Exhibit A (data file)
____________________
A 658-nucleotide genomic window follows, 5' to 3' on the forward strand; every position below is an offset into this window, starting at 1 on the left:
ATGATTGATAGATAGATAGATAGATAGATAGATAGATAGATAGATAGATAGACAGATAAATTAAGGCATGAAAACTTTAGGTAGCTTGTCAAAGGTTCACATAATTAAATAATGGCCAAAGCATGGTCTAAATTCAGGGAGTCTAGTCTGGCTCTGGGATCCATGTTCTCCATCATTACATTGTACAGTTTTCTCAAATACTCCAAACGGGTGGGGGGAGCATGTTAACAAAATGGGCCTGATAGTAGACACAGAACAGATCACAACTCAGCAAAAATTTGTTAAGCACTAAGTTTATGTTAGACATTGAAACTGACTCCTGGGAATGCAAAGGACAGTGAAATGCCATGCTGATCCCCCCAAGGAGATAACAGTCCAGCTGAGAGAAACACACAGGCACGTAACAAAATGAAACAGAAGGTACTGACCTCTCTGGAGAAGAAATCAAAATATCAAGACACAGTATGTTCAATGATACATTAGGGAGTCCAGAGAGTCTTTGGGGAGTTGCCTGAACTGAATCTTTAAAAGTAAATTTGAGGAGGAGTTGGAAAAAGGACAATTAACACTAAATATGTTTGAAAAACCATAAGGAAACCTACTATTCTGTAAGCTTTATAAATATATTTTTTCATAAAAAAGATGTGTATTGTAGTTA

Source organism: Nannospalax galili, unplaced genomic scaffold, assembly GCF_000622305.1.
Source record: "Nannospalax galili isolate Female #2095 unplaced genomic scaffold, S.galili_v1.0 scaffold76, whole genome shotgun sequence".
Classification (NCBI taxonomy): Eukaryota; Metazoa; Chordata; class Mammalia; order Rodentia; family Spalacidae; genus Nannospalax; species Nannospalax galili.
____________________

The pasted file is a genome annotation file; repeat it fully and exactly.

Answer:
A 658-nucleotide genomic window follows, 5' to 3' on the forward strand; every position below is an offset into this window, starting at 1 on the left:
ATGATTGATAGATAGATAGATAGATAGATAGATAGATAGATAGATAGATAGACAGATAAATTAAGGCATGAAAACTTTAGGTAGCTTGTCAAAGGTTCACATAATTAAATAATGGCCAAAGCATGGTCTAAATTCAGGGAGTCTAGTCTGGCTCTGGGATCCATGTTCTCCATCATTACATTGTACAGTTTTCTCAAATACTCCAAACGGGTGGGGGGAGCATGTTAACAAAATGGGCCTGATAGTAGACACAGAACAGATCACAACTCAGCAAAAATTTGTTAAGCACTAAGTTTATGTTAGACATTGAAACTGACTCCTGGGAATGCAAAGGACAGTGAAATGCCATGCTGATCCCCCCAAGGAGATAACAGTCCAGCTGAGAGAAACACACAGGCACGTAACAAAATGAAACAGAAGGTACTGACCTCTCTGGAGAAGAAATCAAAATATCAAGACACAGTATGTTCAATGATACATTAGGGAGTCCAGAGAGTCTTTGGGGAGTTGCCTGAACTGAATCTTTAAAAGTAAATTTGAGGAGGAGTTGGAAAAAGGACAATTAACACTAAATATGTTTGAAAAACCATAAGGAAACCTACTATTCTGTAAGCTTTATAAATATATTTTTTCATAAAAAAGATGTGTATTGTAGTTA

Source organism: Nannospalax galili, unplaced genomic scaffold, assembly GCF_000622305.1.
Source record: "Nannospalax galili isolate Female #2095 unplaced genomic scaffold, S.galili_v1.0 scaffold76, whole genome shotgun sequence".
Classification (NCBI taxonomy): Eukaryota; Metazoa; Chordata; class Mammalia; order Rodentia; family Spalacidae; genus Nannospalax; species Nannospalax galili.